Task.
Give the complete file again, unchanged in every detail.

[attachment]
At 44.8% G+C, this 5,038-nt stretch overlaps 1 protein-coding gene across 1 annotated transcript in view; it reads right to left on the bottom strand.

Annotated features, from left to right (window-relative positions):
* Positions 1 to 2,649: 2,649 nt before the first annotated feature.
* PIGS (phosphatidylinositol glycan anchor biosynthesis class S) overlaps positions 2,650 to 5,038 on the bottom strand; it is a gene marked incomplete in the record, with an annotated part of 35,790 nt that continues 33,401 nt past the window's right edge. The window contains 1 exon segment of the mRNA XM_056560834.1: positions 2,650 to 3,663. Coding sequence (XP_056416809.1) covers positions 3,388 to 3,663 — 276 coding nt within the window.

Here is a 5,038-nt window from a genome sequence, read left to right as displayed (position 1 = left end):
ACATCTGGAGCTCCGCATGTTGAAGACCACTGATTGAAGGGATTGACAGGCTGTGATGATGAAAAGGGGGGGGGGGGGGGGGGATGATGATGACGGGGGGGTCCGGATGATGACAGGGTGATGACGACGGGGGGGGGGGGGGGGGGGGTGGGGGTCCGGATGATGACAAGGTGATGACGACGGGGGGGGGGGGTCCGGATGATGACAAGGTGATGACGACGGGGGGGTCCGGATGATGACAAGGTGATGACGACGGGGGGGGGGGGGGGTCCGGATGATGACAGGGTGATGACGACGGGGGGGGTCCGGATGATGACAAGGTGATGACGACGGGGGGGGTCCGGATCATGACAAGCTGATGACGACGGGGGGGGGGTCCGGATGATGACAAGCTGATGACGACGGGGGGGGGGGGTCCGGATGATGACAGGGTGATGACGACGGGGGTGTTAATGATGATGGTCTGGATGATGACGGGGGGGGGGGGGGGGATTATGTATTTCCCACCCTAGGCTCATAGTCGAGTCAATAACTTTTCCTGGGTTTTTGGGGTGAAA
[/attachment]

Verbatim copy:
At 44.8% G+C, this 5,038-nt stretch overlaps 1 protein-coding gene across 1 annotated transcript in view; it reads right to left on the bottom strand.

Annotated features, from left to right (window-relative positions):
* Positions 1 to 2,649: 2,649 nt before the first annotated feature.
* PIGS (phosphatidylinositol glycan anchor biosynthesis class S) overlaps positions 2,650 to 5,038 on the bottom strand; it is a gene marked incomplete in the record, with an annotated part of 35,790 nt that continues 33,401 nt past the window's right edge. The window contains 1 exon segment of the mRNA XM_056560834.1: positions 2,650 to 3,663. Coding sequence (XP_056416809.1) covers positions 3,388 to 3,663 — 276 coding nt within the window.

Here is a 5,038-nt window from a genome sequence, read left to right as displayed (position 1 = left end):
ACATCTGGAGCTCCGCATGTTGAAGACCACTGATTGAAGGGATTGACAGGCTGTGATGATGAAAAGGGGGGGGGGGGGGGGGGATGATGATGACGGGGGGGTCCGGATGATGACAGGGTGATGACGACGGGGGGGGGGGGGGGGGGGGTGGGGGTCCGGATGATGACAAGGTGATGACGACGGGGGGGGGGGGTCCGGATGATGACAAGGTGATGACGACGGGGGGGTCCGGATGATGACAAGGTGATGACGACGGGGGGGGGGGGGGGTCCGGATGATGACAGGGTGATGACGACGGGGGGGGTCCGGATGATGACAAGGTGATGACGACGGGGGGGGTCCGGATCATGACAAGCTGATGACGACGGGGGGGGGGTCCGGATGATGACAAGCTGATGACGACGGGGGGGGGGGGTCCGGATGATGACAGGGTGATGACGACGGGGGTGTTAATGATGATGGTCTGGATGATGACGGGGGGGGGGGGGGGGATTATGTATTTCCCACCCTAGGCTCATAGTCGAGTCAATAACTTTTCCTGGGTTTTTGGGGTGAAA